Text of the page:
youth and student

Young activists meet London CND's vice-presidents at Parliamentary reception

On Monday, Parliament’s Jubilee Room was filled with enthusiastic young activists from London universities, come to hear from our vice-presidents about getting involved with London CND.

We were kindly hosted by Catherine West MP, who spoke alongside Jenny Jones and Bruce Kent about their support for the Campaign for Nuclear Disarmament.

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The event was attended by students from universities including University College London, University of the Arts London and Pearsons Business College, as well as Catherine West’s alma mater, the School of Oriental and African Studies. It was a great opportunity for students to meet other activists, and find out about starting their own university CND societies with the support of London CND.

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Before the drinks reception, a small group of students was given a private tour of the House of Lords by Jenny Jones, Baroness of Moulsecoomb, who is another of London CND’s vice-presidents.

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You can see more photos from the event on our facebook page.

July blog: hello from Lydia!

Hello there, this is your first blog from Lydia! You might have heard of me from Georgia’s blog entry last month. So onto introducing myself: I’m 17 (Year 12, going into Year 13), and I study English Literature, History, Government and Politics, and Religious Studies as my A levels, and I’m very passionate about issues of peace, equality, and social justice.

A while ago I contacted the London CND asking for the opportunity to complete a work experience placement, and –to my surprise-, they said yes!  So after weeks of tiring revision and sleep deprivation that is called exam season, I’m finally here! So far, I’ve had the opportunity to contribute to preparations for the Hiroshima and Nagasaki commemoration activities. In essence therefore, it’s been great! I’m also very excited for the upcoming contributions that I’ll be able to make during my time here.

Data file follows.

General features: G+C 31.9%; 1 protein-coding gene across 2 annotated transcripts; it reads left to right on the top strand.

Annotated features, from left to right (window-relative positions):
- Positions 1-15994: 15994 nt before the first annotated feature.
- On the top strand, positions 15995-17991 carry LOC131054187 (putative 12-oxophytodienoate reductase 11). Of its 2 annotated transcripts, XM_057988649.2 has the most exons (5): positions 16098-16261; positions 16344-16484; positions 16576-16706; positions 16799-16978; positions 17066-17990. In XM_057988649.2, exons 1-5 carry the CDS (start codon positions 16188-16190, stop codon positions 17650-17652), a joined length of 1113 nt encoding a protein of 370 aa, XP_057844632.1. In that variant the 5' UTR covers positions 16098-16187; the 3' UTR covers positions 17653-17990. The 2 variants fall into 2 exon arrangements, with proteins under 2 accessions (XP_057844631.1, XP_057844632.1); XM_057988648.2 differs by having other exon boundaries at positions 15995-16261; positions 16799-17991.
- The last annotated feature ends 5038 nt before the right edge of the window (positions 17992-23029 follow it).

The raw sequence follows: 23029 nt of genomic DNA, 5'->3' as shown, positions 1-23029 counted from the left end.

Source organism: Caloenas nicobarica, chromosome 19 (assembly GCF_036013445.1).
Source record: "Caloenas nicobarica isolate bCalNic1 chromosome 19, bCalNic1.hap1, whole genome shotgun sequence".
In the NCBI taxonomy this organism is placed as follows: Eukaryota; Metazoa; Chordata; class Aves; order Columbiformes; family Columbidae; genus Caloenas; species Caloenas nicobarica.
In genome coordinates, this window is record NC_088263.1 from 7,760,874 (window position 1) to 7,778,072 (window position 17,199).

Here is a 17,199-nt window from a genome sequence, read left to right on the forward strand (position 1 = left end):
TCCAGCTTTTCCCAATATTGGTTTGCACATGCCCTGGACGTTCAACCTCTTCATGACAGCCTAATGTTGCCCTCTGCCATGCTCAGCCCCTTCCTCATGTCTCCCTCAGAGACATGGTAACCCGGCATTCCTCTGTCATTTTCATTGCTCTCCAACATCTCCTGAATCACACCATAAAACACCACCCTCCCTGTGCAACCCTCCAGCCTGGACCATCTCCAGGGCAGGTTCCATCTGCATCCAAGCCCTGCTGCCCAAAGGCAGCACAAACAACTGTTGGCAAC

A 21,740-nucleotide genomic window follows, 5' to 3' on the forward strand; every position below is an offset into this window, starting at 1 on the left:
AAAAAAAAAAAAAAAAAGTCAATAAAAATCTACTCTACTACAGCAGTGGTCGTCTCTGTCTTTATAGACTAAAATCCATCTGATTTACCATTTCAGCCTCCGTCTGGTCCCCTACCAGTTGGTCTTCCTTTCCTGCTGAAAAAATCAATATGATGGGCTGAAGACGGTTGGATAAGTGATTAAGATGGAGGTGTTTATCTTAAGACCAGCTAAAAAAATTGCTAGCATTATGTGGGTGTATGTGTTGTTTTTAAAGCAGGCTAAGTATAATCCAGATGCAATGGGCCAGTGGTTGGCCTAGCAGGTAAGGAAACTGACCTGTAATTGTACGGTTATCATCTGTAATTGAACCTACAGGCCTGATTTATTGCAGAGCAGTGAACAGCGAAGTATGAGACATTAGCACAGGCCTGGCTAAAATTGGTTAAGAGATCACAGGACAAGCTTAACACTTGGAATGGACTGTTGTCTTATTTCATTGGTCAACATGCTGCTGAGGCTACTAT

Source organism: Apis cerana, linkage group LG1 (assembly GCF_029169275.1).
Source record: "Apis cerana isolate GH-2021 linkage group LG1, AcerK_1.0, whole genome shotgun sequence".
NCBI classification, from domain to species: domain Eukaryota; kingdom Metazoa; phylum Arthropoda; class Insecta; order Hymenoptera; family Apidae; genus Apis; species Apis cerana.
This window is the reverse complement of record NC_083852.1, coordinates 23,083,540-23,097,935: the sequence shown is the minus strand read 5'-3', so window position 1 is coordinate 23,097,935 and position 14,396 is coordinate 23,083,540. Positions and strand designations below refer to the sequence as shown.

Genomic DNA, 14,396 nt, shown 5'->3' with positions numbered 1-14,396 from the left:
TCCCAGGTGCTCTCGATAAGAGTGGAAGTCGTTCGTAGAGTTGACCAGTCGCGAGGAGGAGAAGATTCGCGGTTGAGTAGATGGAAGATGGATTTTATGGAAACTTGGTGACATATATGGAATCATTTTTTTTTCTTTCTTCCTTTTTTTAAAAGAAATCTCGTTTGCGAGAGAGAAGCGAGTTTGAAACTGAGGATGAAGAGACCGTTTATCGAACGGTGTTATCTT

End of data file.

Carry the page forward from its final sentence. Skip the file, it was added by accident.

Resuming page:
What made you interested in the CND, you may wonder – and I shall answer. Well, I’ve been a competitive debater for around 4 years now, and although the issues we discuss are wide-ranging (from sports, to social policy, to international relations and economics), what remains their irremovable basis is the ways in which they affect people. Everyone- in ways in which you may not get to think about, until you’re sat down with 15minutes to prepare for a motion which you may not know a lot about, and you find yourself forced to think about stakeholders. There are always many more than you think. So this was my first step into social justice.

This newly critical view that I gained however, does not stop on the individual, regional, or social level. It’s important to care about stopping injustice whether it be down your own road caused by a racist, or across the world by a missile. I first heard of the CND back when I was still doing my GCSE in History, in which we covered its opposition to the Iraq War. The CND had demonstrated to me how holding beliefs that are absolute in protecting the people (whose voices are often muted), most often would result in the better situation. Ultimately, there aren’t many wars which truly yielded peace or justice.

I think therefore that an important step in making sure a message of peace and justice prevails, and is not completely separated from politics is engaging the youth in this. To say that the youth do not have valuable opinions would be a lie, but it is disillusionment that distances us from politics and making a change. We’re often idealistic and most frustrated with injustice, and we really exist! Although, I can say that the CND are making efforts in engaging the youth; for instance, the Peace Education Campaign, and willingly allowing me to join them. So with the importance of peace, justice, and youth engagement in mind, I will be sitting here, enjoying my front seat on giving my share of the effort!